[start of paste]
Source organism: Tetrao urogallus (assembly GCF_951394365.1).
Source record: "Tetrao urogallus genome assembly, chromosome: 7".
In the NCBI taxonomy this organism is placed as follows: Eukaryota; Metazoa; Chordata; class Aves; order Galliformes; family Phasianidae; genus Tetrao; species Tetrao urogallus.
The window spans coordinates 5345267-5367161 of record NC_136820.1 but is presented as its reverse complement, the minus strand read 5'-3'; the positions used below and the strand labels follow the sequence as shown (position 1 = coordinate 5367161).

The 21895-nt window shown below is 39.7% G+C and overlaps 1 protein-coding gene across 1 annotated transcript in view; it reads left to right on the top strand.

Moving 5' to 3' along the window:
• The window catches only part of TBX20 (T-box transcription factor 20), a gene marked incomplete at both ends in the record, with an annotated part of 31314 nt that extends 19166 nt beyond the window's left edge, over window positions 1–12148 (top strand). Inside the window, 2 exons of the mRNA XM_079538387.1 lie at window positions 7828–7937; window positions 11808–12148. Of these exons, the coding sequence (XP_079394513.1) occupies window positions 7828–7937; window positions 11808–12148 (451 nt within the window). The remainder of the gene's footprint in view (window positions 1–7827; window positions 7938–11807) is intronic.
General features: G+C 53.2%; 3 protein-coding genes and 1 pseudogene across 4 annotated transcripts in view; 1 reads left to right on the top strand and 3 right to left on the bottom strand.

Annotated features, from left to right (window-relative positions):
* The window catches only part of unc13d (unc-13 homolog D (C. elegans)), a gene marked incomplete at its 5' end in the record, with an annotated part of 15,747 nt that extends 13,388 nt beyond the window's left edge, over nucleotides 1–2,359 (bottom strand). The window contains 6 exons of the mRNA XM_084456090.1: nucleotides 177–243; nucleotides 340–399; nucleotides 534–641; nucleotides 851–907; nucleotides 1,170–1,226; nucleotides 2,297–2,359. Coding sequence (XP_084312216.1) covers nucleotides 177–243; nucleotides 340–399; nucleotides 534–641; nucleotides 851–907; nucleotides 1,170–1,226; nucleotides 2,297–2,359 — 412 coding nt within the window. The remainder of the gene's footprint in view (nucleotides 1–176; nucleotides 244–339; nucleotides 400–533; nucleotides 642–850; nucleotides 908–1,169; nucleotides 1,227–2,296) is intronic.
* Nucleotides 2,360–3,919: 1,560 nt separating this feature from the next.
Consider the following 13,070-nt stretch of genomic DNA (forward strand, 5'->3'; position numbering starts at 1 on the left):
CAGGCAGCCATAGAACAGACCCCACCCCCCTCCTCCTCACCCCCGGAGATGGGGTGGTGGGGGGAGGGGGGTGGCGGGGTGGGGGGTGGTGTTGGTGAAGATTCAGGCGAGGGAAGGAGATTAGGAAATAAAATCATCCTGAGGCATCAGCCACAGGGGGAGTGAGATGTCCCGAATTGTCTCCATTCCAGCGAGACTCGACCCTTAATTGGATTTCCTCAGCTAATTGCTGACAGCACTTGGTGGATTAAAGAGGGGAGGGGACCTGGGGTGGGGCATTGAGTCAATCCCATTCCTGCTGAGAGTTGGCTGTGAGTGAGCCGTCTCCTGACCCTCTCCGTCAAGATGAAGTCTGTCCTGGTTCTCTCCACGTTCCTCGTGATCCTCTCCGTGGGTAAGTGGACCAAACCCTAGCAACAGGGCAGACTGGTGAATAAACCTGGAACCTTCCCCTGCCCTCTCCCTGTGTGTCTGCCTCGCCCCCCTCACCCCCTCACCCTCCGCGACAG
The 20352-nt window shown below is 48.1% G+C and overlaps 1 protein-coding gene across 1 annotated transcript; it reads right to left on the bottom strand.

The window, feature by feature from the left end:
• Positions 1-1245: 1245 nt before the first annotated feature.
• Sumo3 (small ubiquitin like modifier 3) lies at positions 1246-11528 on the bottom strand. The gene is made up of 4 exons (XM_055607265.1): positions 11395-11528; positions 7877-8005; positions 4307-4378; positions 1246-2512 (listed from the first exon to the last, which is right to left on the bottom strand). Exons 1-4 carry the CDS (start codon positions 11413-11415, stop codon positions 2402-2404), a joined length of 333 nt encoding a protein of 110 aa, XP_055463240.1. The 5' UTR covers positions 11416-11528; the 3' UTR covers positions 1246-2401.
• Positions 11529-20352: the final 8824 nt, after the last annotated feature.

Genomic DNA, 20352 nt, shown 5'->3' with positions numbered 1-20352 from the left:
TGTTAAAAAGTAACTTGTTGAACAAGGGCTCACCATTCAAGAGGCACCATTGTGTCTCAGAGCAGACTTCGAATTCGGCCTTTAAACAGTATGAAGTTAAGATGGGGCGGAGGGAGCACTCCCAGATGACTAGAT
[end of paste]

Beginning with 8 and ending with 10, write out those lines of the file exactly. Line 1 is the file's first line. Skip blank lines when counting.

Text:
General features: G+C 53.2%; 3 protein-coding genes and 1 pseudogene across 4 annotated transcripts in view; 1 reads left to right on the top strand and 3 right to left on the bottom strand.

Annotated features, from left to right (window-relative positions):
* The window catches only part of unc13d (unc-13 homolog D (C. elegans)), a gene marked incomplete at its 5' end in the record, with an annotated part of 15,747 nt that extends 13,388 nt beyond the window's left edge, over nucleotides 1–2,359 (bottom strand). The window contains 6 exons of the mRNA XM_084456090.1: nucleotides 177–243; nucleotides 340–399; nucleotides 534–641; nucleotides 851–907; nucleotides 1,170–1,226; nucleotides 2,297–2,359. Coding sequence (XP_084312216.1) covers nucleotides 177–243; nucleotides 340–399; nucleotides 534–641; nucleotides 851–907; nucleotides 1,170–1,226; nucleotides 2,297–2,359 — 412 coding nt within the window. The remainder of the gene's footprint in view (nucleotides 1–176; nucleotides 244–339; nucleotides 400–533; nucleotides 642–850; nucleotides 908–1,169; nucleotides 1,227–2,296) is intronic.